Yeah, I think so too. And yeah, just celebrating those differences and accepting them and…and then allowing the kids to find, you know, their strengths. And, and to be included, like every little thing that, every little purpose that we all, we all have a purpose, I believe that. And, and we’re all put together in a classroom with such diversity, right? But yet, we’re…we’re all there for a purpose. And that purpose is to connect with each other and learn from each other, because unless you communicate with me, you don’t know what gift I have to give. And every child has a gift to give.
Maureen O’Shaughnessy 19:58
Yes. You know, that reminds me: just before the pandemic, I got to visit a friend’s preschool. And I’m familiar with immersion language programs. And this was an immersion ASL preschool. And part of the kids were deaf and part of the kids were hearing. And talk about a switch up on gifts. I went into the classroom, and it was silent. And it was so active, and fingers were flying. So all of the sudden, it was a level playing field for the deaf students because nobody was talking and they were actually getting to share their strengths. And the other kids were soaking up sign language as we see children in any culture, soaking up the local language so that they can communicate and connect. And that strength, turning what strengths look like, you know, flipping it, it was really priceless. And we…these strengths…sometimes we forget, we label things as deficits or advantages. And when you spin it, it’s like, “Oh my gosh, no. There are some really important strengths here.
Kathleen Marcath 21:07
Yeah, absolutely. That’s so funny you should mention that. I was thinking of that earlier today. Like, “What would that be like if, you know, you have a deaf child in the mainstream classroom, and he has his or her interpreter, or, you know, person to help them one-on-one? And what if for a day, they switch that? And the class was taught in sign language?” What an experience that would be.
Maureen O’Shaughnessy 21:35
Yes, yes. Oh, I love it. Well, I am going to put a lot of these things that we’re talking about in the show notes. I really want people to have access to your book, and to some of these other ideas. So thank you. I think that you’re sparking a lot of ideas for me and for the listeners as well.
Kathleen Marcath 21:56
Well, thank you so much, and I, I just appreciate sharing this and, and I love your podcast, it’s amazing. I am learning so much there myself.
Maureen O’Shaughnessy 22:06
Thank you. And I want to take it from inclusion literature and your book and spend a little time getting to know you with some turbo time questions. How’s that sound?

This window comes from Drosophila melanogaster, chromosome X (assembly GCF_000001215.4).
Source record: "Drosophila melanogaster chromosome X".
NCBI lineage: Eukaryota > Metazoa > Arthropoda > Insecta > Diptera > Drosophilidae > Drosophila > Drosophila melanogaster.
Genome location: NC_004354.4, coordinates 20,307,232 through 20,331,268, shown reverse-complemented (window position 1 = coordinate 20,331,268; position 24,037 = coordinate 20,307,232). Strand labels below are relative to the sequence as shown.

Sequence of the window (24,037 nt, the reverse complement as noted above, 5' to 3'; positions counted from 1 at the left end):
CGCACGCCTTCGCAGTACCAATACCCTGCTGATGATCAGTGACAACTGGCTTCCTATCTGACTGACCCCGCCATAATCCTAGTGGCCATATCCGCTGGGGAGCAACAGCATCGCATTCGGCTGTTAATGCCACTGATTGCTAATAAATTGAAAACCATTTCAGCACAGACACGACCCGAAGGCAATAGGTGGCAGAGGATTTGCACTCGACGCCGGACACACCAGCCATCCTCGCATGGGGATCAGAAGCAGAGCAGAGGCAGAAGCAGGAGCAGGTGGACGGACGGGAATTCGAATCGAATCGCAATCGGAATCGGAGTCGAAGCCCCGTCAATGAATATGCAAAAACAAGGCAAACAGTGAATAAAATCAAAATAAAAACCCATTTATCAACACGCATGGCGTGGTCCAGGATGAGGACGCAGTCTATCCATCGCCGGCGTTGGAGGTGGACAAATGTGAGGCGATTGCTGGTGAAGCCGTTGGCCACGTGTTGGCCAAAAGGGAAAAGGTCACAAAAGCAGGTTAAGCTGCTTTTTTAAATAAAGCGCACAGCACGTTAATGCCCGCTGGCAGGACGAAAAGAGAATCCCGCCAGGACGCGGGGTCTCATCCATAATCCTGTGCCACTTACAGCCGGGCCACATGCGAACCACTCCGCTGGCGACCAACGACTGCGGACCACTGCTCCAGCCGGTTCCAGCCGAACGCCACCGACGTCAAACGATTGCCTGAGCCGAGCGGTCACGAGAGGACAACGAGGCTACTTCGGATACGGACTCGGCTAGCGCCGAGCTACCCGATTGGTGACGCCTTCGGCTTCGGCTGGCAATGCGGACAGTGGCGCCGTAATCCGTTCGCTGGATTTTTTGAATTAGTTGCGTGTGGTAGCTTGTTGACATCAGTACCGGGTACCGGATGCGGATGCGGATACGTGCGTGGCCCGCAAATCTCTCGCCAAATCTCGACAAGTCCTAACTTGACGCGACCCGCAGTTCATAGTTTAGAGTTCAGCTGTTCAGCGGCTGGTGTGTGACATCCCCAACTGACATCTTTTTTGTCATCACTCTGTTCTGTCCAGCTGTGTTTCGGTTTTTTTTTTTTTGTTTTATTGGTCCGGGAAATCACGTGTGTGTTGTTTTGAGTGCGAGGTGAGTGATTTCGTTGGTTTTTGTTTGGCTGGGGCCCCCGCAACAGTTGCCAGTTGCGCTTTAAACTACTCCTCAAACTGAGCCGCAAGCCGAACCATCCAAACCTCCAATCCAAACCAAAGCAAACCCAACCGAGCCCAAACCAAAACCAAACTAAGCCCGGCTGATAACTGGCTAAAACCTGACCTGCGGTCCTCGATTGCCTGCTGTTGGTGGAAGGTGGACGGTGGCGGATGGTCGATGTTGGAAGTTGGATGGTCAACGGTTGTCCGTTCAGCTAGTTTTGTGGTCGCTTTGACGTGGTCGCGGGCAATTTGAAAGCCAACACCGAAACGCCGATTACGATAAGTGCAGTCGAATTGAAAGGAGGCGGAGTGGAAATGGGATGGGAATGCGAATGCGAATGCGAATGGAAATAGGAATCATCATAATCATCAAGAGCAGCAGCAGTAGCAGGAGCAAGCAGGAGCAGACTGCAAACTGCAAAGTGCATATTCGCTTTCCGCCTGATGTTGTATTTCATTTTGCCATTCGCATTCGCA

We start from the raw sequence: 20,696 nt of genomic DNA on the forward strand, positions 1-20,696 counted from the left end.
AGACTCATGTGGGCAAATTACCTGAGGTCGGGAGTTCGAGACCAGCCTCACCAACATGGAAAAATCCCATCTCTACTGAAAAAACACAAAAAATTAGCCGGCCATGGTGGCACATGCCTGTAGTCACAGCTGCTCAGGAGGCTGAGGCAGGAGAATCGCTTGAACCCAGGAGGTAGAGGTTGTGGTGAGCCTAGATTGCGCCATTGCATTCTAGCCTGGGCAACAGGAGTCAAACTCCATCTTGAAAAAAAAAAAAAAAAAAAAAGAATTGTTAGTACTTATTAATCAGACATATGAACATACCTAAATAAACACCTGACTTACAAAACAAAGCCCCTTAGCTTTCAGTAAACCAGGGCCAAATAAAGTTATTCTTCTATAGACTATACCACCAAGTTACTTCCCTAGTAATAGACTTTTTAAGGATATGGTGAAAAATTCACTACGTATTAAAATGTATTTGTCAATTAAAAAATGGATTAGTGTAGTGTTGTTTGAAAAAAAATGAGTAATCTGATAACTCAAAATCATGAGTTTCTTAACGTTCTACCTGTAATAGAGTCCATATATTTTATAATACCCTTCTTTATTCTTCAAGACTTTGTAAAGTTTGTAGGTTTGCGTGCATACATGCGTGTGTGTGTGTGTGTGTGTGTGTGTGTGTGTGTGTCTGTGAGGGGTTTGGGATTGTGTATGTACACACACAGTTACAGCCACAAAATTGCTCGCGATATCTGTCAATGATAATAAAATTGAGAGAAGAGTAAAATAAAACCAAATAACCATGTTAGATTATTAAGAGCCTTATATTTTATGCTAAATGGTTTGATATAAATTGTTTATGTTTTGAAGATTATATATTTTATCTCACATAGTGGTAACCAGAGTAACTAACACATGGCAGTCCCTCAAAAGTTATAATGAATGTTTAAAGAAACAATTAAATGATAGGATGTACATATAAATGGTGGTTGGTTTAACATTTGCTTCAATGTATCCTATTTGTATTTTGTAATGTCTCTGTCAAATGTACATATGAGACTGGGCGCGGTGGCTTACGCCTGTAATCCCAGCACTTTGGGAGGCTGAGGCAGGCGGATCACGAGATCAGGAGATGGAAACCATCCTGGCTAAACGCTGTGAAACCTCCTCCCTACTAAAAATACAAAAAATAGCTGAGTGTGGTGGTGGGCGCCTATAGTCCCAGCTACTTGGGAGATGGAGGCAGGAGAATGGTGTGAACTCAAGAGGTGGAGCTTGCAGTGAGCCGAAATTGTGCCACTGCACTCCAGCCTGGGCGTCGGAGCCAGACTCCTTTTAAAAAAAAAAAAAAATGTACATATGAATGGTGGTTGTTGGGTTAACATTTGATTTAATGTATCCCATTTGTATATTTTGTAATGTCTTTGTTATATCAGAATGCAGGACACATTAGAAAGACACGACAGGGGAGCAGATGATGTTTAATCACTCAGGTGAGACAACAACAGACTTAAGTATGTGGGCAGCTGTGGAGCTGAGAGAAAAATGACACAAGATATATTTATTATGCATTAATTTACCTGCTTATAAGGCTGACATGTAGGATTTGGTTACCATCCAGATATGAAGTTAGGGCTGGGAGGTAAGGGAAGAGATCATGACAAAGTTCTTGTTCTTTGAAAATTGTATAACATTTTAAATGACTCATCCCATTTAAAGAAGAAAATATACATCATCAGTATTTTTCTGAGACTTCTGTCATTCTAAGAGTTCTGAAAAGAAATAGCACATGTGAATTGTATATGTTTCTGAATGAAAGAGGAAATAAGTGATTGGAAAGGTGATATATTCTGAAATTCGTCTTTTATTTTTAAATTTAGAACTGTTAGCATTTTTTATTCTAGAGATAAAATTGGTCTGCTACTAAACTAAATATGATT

Kathleen Marcath 22:17
Okay, sounds good.
Maureen O’Shaughnessy 22:20
So, Kathleen, what is the last book you read?
Kathleen Marcath 22:23
Well, the book I’m reading right now is “Whole Brain.” It’s by Dr. Jill Bolte Taylor. And she talks, so she’s like a brain scientist, right? And she studies the brain because her brother was a schizophrenic. And so she’s fascinated by the brain; she wanted to learn how to help him. And so she actually has a stroke at age 37. And as a scientist of the brain, she studies her own brain going through the stroke. And then she talks about her recovery, her eight year recovery, and the life after and how we how to better incorporate our whole brains and that of other people. So I think that’s fascinating. fascinating topic.
Maureen O’Shaughnessy 23:12
Yes, yes. How about two inspirational folks you’d love to meet?
Kathleen Marcath 23:17
Um, well, a new one on the horizon for me is Jim Kwik, because he also wrote a book that I’ve read too, “Limitless” and talks all about the brain. He was known as, known as the boy with a broken brain growing up. And he has proven his brain is not broken. So I would surely like to meet Jim Kwik. And Katie Davis from the Institute of Children’s Literature. I’d love to chat with her one day.
Maureen O’Shaughnessy 23:43
I love it. How about one TED talk that inspires you?
Kathleen Marcath 23:48
Yeah, I love TED Talks. And, so Jill, apparently, from, who wrote “The Whole Brain” was the first TED Talk to go viral; she, she mentions that. So hers is pretty fascinating. But Christine Sun Kim is a deaf artist. And so she takes language and sound and she compares it to music and art. And talks a lot about her personal identification. And, and then that communication that goes through an interpreter. So it’s pretty fascinating too, how she expresses, and just gets you thinking like, “Oh, yeah, that’s something to consider.” So she’s pretty interesting.
Maureen O’Shaughnessy 24:34
Yeah. What’s the biggest thing you wish folks knew about learning sign language?